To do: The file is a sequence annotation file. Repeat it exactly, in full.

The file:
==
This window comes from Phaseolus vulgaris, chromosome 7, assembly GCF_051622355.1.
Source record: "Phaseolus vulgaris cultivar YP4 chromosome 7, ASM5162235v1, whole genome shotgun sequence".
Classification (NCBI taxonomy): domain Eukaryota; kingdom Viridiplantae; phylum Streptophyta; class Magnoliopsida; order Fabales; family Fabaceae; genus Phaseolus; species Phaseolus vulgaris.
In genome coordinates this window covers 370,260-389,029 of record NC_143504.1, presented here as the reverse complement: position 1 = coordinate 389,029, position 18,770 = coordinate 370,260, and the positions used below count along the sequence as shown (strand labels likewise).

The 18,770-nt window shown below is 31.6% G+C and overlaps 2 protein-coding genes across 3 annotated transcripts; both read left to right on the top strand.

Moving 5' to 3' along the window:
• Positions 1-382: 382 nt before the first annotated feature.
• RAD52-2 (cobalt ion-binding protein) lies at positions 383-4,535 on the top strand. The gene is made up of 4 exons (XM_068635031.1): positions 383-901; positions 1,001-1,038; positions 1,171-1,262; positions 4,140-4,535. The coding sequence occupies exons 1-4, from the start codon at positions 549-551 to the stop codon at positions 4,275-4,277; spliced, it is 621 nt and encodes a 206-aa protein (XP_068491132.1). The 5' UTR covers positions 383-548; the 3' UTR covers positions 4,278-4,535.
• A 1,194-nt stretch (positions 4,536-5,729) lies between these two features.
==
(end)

This window comes from Phaseolus vulgaris, chromosome 7, assembly GCF_051622355.1.
Source record: "Phaseolus vulgaris cultivar YP4 chromosome 7, ASM5162235v1, whole genome shotgun sequence".
Classification (NCBI taxonomy): domain Eukaryota; kingdom Viridiplantae; phylum Streptophyta; class Magnoliopsida; order Fabales; family Fabaceae; genus Phaseolus; species Phaseolus vulgaris.
In genome coordinates this window covers 370,260-389,029 of record NC_143504.1, presented here as the reverse complement: position 1 = coordinate 389,029, position 18,770 = coordinate 370,260, and the positions used below count along the sequence as shown (strand labels likewise).

The 18,770-nt window shown below is 31.6% G+C and overlaps 2 protein-coding genes across 3 annotated transcripts; both read left to right on the top strand.

Moving 5' to 3' along the window:
• Positions 1-382: 382 nt before the first annotated feature.
• RAD52-2 (cobalt ion-binding protein) lies at positions 383-4,535 on the top strand. The gene is made up of 4 exons (XM_068635031.1): positions 383-901; positions 1,001-1,038; positions 1,171-1,262; positions 4,140-4,535. The coding sequence occupies exons 1-4, from the start codon at positions 549-551 to the stop codon at positions 4,275-4,277; spliced, it is 621 nt and encodes a 206-aa protein (XP_068491132.1). The 5' UTR covers positions 383-548; the 3' UTR covers positions 4,278-4,535.
• A 1,194-nt stretch (positions 4,536-5,729) lies between these two features.